Knowing now he was sick and that the illness ultimately led to his resignation—though an agreed upon one—doesn’t actually answer these questions. If anything, it leads to more, confirming what many have speculated on for years. Being right about that speculation doesn’t, then, allow one to speculate further. A broken clock is right twice a day — a rate some talking heads and Twitter trolls would love to crack.
Perhaps the most pressing question for journalists is the role the Packers as an organization play here. It strikes me as a little macabre to even type this, but should Green Bay have acted sooner? This one seems to be a little more easily answered.
In every walk of life, people continue to work through illness. We often laud them for it. In sports, we simply want to know about the results, absent the human empathy part. Adults are trusted every day to decide if they’re capable of completing their professional tasks based on their help. If you can’t come in to work because you’re sick? You call in. This isn’t 5th grade where mommy or daddy need to give you a note.
Ted Thompson earned the trust of the organization to say, “I can do this,” even if it meant working a little less and trusting the people around him a little more. We know how great the people around him are and we’re getting glimpses of how good we think Brian Gutekunst is. The Browns clearly loved his staff enough to recreate it a couple hundred miles to the East.
Thompson earned the right to say when he felt he could no longer do the job. He was trusted, as millions are every day, to know his capabilities better than anyone else. Unless we get information about clear warning signs missed by the team, ones beyond just “well, the 2015 draft was bad,” we don’t really have clear evidence to suggest the Packers should have acted sooner in making this move.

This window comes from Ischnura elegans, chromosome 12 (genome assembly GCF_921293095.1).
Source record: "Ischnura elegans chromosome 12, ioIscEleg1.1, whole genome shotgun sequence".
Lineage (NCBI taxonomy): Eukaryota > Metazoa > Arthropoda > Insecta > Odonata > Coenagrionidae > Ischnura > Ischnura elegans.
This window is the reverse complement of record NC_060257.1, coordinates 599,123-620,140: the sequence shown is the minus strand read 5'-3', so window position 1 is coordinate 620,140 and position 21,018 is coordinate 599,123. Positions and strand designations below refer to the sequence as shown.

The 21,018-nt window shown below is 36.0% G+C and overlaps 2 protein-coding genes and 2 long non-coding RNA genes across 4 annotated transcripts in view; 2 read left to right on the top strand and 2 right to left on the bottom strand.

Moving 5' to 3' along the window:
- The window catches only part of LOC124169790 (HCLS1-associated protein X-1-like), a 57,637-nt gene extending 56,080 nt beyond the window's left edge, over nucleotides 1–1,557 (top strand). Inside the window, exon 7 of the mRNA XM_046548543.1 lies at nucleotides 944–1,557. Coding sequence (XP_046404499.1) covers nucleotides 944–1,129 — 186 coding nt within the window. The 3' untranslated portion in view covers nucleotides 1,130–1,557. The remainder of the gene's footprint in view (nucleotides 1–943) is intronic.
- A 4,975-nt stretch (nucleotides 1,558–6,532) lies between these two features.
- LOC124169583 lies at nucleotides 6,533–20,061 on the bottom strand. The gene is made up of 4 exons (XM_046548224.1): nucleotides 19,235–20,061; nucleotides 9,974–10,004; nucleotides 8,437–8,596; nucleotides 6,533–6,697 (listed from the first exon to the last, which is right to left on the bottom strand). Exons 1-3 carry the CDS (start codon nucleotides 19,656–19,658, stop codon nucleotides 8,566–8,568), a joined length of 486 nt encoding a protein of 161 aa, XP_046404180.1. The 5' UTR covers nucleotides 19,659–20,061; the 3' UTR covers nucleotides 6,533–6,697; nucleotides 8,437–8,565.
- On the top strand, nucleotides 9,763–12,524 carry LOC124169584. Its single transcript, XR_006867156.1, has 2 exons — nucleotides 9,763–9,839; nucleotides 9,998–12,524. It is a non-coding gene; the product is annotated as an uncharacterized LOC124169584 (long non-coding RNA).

It’s still fair to ask that question, but not to assume it without evidence.
We’ll likely never know the truth. It’s unlikely even Thompson himself could offer an honest assessment of whether or not his health was deleterious to his ability to do his job. We know him to be a fierce competitor, but it’s hard for anyone to make those kinds of determinations about themselves with clear eyes.
Questions about timing should only be relevant to discussions about how chain of command changed, how responsibilities where shifted and for how long that went on. On the other hand, those are important ideas the Packers should be willing to explain. For a publicly owned team, they have to answer to the fans on this even if shareholders aren’t traditional ones.
If discussing an aging person’s deteriorating health makes you feel icky, you aren’t alone. If it doesn’t, think about why that is. Unfortunately though, there are potential repercussions to this news that extend into the football realm. There are answers worth seeking. But that’s not the same as making assumptions. That difference matters, not simply materially for this discussion, but also to keep in mind the humanity of why we’re having it in the first place.